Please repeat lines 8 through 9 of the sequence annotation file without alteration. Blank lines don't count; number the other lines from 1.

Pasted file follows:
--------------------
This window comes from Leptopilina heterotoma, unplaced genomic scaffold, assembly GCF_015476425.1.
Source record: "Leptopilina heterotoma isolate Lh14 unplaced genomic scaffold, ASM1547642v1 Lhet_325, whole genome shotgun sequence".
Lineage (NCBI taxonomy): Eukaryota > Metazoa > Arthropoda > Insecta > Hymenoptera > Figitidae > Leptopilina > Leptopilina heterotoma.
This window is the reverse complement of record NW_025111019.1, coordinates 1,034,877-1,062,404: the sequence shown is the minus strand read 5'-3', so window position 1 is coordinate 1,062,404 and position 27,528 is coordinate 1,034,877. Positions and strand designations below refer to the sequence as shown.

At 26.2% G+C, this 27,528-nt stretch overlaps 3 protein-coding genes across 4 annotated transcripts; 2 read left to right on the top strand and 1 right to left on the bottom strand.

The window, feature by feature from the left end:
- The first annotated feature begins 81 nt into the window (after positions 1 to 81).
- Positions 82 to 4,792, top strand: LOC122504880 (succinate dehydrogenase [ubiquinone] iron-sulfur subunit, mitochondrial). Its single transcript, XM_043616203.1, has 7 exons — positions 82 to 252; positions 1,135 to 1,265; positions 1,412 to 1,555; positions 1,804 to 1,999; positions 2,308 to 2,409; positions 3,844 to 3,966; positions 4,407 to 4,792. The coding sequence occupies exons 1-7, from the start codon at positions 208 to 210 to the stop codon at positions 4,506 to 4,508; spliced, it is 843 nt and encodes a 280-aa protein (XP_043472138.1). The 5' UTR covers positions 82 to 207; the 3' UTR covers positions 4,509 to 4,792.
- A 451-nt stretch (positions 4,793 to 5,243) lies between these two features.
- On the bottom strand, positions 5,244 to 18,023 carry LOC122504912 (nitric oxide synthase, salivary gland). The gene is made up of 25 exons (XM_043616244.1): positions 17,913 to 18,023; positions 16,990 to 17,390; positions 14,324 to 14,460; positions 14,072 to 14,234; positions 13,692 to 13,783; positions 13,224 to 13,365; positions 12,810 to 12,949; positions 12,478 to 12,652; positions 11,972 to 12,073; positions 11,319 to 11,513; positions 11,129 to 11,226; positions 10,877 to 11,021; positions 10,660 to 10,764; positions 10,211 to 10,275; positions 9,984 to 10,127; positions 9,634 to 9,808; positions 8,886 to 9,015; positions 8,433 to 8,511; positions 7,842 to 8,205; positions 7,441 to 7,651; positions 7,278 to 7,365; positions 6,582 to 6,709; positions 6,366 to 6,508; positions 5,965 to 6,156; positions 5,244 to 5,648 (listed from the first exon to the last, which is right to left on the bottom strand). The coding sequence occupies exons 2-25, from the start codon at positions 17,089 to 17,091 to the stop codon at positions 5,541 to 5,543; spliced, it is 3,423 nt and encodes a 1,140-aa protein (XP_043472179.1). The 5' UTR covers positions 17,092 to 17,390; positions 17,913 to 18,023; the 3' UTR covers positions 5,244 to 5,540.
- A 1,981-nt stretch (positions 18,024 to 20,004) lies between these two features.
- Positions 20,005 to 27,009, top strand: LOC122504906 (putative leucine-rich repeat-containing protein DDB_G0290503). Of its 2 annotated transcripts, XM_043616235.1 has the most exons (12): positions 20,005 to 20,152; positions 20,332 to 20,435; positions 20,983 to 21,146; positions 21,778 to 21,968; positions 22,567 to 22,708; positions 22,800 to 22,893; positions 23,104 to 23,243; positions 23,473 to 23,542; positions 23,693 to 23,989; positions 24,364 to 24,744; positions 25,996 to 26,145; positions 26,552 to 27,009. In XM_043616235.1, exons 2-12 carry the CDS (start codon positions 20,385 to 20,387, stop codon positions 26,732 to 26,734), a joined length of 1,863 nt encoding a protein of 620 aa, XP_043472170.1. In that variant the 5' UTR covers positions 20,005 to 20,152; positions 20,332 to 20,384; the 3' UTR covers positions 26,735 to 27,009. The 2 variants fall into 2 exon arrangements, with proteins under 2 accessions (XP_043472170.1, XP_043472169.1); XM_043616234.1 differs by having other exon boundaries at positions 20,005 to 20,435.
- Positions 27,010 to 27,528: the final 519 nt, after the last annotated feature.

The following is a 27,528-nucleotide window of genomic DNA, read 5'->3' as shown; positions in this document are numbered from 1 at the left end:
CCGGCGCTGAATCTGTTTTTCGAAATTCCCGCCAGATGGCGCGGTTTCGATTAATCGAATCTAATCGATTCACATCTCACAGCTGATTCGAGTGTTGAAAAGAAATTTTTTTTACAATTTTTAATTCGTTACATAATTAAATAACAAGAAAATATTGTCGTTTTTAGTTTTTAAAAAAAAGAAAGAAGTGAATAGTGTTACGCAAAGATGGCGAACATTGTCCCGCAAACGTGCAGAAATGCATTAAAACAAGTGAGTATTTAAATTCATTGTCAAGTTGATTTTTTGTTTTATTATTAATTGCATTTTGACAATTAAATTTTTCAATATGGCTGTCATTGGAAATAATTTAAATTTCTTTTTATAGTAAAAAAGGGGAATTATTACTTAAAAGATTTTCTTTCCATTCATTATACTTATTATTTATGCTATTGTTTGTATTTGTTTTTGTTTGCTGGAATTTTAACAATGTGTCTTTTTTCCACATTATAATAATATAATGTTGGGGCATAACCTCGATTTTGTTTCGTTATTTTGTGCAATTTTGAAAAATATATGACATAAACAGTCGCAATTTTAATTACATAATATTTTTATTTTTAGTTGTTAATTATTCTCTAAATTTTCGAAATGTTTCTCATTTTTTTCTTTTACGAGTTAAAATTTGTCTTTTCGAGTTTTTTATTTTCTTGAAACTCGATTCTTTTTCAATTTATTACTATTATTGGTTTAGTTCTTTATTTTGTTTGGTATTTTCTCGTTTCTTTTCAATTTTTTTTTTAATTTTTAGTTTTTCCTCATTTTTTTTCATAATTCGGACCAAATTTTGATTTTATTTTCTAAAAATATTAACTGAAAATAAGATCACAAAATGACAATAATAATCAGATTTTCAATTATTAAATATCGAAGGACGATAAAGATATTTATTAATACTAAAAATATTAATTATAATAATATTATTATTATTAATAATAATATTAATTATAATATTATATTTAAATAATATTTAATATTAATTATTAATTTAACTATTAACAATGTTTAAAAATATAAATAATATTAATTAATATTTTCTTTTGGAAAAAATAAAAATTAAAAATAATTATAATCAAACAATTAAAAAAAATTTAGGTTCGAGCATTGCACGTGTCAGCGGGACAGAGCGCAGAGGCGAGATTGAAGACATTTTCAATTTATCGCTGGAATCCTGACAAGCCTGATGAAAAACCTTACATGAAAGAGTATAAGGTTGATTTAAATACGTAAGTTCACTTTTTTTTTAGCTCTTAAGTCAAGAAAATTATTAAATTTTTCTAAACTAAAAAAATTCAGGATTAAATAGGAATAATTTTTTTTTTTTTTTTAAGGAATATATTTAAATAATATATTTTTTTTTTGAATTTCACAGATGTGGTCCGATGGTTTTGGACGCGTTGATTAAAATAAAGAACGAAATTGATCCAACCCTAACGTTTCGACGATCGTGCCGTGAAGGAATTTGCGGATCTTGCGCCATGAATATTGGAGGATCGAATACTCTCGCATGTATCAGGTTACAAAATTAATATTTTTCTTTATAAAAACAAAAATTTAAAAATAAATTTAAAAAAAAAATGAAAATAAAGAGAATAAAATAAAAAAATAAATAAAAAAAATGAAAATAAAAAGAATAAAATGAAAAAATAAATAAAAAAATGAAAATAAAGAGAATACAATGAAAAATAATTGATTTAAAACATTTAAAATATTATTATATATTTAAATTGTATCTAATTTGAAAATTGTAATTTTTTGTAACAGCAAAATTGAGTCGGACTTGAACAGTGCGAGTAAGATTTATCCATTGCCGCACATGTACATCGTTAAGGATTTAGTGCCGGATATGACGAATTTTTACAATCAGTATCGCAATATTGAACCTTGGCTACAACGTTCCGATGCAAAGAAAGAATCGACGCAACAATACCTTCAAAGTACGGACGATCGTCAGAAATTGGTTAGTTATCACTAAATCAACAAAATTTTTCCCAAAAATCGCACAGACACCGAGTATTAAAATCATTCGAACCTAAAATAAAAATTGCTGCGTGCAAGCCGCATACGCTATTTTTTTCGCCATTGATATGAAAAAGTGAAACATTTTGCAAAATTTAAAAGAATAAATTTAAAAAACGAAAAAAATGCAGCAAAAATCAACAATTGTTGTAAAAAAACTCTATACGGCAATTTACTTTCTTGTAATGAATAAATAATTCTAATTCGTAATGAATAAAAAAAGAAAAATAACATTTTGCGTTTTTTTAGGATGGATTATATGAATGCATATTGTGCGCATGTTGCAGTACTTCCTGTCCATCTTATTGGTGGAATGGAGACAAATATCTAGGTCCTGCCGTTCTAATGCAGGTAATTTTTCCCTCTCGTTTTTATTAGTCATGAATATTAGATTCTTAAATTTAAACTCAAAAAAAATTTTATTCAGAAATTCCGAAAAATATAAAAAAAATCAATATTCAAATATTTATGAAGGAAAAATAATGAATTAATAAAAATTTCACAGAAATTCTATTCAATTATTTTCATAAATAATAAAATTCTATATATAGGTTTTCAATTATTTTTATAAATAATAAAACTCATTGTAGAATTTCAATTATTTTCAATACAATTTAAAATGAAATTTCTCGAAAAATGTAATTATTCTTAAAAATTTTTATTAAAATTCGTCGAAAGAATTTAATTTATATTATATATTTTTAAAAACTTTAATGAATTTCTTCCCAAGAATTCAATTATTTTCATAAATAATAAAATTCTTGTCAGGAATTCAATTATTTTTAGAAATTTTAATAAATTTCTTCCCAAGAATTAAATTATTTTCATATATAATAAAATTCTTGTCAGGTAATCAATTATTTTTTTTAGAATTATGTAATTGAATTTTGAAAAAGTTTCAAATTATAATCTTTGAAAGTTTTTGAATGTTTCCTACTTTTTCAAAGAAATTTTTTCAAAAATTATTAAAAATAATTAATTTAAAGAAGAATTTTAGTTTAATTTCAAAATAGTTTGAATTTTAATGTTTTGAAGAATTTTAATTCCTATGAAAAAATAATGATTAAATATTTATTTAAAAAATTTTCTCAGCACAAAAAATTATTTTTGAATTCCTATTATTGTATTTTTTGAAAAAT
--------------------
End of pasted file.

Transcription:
- Positions 82 to 4,792, top strand: LOC122504880 (succinate dehydrogenase [ubiquinone] iron-sulfur subunit, mitochondrial). Its single transcript, XM_043616203.1, has 7 exons — positions 82 to 252; positions 1,135 to 1,265; positions 1,412 to 1,555; positions 1,804 to 1,999; positions 2,308 to 2,409; positions 3,844 to 3,966; positions 4,407 to 4,792. The coding sequence occupies exons 1-7, from the start codon at positions 208 to 210 to the stop codon at positions 4,506 to 4,508; spliced, it is 843 nt and encodes a 280-aa protein (XP_043472138.1). The 5' UTR covers positions 82 to 207; the 3' UTR covers positions 4,509 to 4,792.
- A 451-nt stretch (positions 4,793 to 5,243) lies between these two features.